16 FEBRUARY 1991, Page 39


Tommy this and Tommy that

Ursula Buchan

It is hard to know quite why the word 'amateur' should so often be used pejora- tively. After all, the beauty of being an amateur is that it frees you from all the constraints inevitably imposed by money. I grant this is a contention unlikely to find much favour with the England XV but, in gardening at least, the ability to do what you like usually outweighs any financial loss.

Nowhere is the gap between commercial limitations and liberated amateurism more evident than in the growing of vegetables, particularly tomatoes. Commercial tomato growing is • a cheerless, highly technical, automated affair and, in this climate, not without its uncertainties. The varieties grown for the market must be high- yielding, thick-skinned and uniform in size, which is why tasteless `Abunda' is so abundant. They must also be picked before they are quite ripe. The private gardener, on the other hand, is free to grow small but ripe crops of delicious thin-skinned variously-sized tomatoes, like 'Harbinger', 'Sweet 100' or 'Gardener's Delight', the kind which would not keep a business afloat for a fortnight. Tomatoes are as popular as any veget- able (or berry, if you wish to be pedantic) and more so than most. They are grown by gardeners who would not soil their hands with the commonplace cabbage or passé parsnip. This is because tomatoes are never dirt cheap and are both good fun and relatively easy to cultivate. Curiously, although introduced to Europe from South America in 1595, they have only been widely grown for culinary use since the mid-19th century. Before that (except in Italy where the cooks were adventurous) they were considered decorative but poisonous, like vamps and vipers, and similarly given a wide berth. They can, within reason, be grown anywhere, provided they are not planted outside until after the frosts. My brother (who hates gardening but loves tomatoes) used to grow plants of the continental tomato `Marmande' and the stripy `Tigerella' in pots on the sill of a tall window in Garrick Street. They blocked the light and attracted whitefly (goodness knows whence) but he nevertheless har- vested a reasonable crop over a long period. Late in the season he would wrap the berries in newspaper and ripen them in a drawer of his desk, so that there would be tomatoes on the table at the office Christ- mas lunch.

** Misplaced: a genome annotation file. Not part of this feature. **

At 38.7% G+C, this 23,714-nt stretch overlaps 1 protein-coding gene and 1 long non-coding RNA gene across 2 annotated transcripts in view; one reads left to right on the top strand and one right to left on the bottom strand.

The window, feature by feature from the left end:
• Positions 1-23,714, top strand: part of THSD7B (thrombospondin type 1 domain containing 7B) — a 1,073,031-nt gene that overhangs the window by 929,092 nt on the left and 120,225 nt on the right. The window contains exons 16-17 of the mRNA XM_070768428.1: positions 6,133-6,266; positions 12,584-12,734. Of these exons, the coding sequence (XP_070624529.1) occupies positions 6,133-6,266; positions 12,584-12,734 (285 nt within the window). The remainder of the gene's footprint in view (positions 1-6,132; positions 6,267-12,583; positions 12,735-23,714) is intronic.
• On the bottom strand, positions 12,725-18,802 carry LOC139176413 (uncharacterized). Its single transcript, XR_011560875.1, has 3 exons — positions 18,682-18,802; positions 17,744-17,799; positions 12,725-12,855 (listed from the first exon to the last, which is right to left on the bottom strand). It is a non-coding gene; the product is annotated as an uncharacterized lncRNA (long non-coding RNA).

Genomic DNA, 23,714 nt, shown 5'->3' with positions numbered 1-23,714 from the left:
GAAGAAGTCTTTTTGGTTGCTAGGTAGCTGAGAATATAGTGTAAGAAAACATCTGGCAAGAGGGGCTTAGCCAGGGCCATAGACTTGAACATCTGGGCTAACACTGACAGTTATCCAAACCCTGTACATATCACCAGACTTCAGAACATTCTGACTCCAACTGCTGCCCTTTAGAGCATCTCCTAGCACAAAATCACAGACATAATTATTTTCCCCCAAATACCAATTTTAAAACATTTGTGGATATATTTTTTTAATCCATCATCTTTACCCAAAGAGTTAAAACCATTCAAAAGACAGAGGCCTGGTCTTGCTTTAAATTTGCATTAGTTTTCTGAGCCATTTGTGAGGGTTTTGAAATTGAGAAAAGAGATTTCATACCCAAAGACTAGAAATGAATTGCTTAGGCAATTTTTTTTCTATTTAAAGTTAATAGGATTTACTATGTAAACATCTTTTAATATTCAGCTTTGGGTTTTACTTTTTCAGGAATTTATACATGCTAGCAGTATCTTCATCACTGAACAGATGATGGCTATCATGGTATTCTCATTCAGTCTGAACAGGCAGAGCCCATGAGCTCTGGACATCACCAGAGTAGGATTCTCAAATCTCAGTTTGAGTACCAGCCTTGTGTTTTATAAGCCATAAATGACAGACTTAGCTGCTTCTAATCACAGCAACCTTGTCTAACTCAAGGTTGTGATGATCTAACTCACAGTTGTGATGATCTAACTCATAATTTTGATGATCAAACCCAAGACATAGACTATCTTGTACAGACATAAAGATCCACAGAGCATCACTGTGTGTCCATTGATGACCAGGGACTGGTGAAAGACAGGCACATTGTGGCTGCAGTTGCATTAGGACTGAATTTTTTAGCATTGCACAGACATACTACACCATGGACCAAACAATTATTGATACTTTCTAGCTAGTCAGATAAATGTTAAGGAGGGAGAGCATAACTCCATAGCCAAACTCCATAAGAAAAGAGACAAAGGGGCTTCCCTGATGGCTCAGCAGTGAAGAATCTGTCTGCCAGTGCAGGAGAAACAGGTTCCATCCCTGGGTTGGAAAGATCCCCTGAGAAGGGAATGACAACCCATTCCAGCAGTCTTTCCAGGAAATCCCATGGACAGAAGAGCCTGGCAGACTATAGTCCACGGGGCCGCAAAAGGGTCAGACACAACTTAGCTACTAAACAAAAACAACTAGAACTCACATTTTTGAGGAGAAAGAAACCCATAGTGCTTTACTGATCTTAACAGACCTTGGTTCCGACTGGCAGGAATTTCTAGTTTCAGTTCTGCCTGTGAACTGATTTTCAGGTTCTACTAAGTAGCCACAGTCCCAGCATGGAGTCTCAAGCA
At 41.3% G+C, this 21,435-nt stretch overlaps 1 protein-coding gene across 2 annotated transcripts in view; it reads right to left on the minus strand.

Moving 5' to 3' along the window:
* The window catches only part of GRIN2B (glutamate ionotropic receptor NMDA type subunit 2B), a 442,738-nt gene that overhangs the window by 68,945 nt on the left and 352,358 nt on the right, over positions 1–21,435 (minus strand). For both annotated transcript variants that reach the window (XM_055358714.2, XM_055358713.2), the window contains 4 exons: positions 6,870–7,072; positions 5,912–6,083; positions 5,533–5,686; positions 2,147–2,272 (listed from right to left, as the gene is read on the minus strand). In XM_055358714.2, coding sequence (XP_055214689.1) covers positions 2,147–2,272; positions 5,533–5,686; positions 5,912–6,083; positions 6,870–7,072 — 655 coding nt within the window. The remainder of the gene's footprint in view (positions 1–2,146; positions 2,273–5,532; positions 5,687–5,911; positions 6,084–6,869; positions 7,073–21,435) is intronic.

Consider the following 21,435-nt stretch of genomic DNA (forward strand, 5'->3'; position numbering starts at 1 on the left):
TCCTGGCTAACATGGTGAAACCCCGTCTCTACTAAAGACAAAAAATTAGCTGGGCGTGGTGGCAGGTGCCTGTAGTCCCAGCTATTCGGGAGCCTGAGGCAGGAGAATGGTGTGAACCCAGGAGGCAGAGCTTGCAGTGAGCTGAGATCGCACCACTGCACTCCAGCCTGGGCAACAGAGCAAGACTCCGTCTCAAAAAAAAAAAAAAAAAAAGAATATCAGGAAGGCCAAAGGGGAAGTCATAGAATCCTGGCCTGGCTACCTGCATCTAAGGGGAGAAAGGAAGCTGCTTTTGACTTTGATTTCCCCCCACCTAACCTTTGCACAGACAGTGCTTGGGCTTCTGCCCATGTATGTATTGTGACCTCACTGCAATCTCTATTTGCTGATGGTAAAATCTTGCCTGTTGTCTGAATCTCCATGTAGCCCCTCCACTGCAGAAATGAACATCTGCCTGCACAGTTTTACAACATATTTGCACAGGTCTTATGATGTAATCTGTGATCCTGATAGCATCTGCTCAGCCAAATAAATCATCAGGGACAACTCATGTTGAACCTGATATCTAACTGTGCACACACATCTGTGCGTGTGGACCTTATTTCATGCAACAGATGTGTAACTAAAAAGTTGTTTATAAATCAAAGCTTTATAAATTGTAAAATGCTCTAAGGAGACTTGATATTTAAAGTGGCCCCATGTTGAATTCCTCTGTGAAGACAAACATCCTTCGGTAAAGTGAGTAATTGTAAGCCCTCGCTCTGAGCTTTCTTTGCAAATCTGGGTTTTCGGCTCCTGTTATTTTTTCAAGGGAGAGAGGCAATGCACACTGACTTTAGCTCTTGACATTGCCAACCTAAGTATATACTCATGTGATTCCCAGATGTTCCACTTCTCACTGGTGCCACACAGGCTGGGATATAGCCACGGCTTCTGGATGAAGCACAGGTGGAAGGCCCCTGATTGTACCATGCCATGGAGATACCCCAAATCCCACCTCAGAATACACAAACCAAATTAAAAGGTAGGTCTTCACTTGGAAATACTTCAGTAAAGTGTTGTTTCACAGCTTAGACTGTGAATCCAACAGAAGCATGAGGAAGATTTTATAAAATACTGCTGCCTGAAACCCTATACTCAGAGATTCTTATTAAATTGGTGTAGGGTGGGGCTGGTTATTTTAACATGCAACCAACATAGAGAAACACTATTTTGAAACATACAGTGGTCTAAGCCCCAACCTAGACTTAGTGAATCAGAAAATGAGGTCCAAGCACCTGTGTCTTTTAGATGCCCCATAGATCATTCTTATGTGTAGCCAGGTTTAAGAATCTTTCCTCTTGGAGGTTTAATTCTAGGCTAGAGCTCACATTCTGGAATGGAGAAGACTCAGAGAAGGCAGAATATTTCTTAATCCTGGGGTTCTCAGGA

It is ironic that the amateur's freedom to grow tomatoes in almost any way except actually upside down — as bushes or as cordons in the open, under cloches, in cold or heated greenhouses — is due in great part to the research done to improve commercial yields. In particular, the breeding of tomato varieties naturally re- sistant to diseases and disorders, and even a resistant rootstock (KNVF) on to which a root-disease-prone variety may be grafted, has been of benefit to the amateur.

So too has the development of techni- ques such as `ring', strawbale, and growbag culture. It is not too fanciful to foresee a time when even advanced commercial practices such as 'nutrient film technique' (the growing of tomatoes in nutrient-rich water) or a variant of it which uses mineral rockwool as a planting medium, will be adopted by serious gardeners searching for an acceptable alternative to peat.

The amateur can both use commercial technology yet be free of imperatives concerned with plant density, yield and size. He need not buy Fl hybrid seed which produces vigorous and uniform plants and fruits, nor need he grow his plants indoors. What is more, as a beginner, uncertain of the pitfalls, he can buy young plants of an outdoor 'bush' variety at the garden cen- tre, plant them out in a sunny place, and (apart from copious watering and some liquid feeding) leave them alone to flour- ish, These 'bush' tomatoes need not be staked or have their sideshoots removed, thus avoiding both work and the sickly nightshade smell of crushed tomato leaf which lingers about one like the odour of sanctity. I take pleasure in the fact that one of the best of the foolproof 'bush' varieties is called — no doubt with damning intent — 'The Amateur'.

Christopher Edwards is away 'Hi, home, I'm honey!'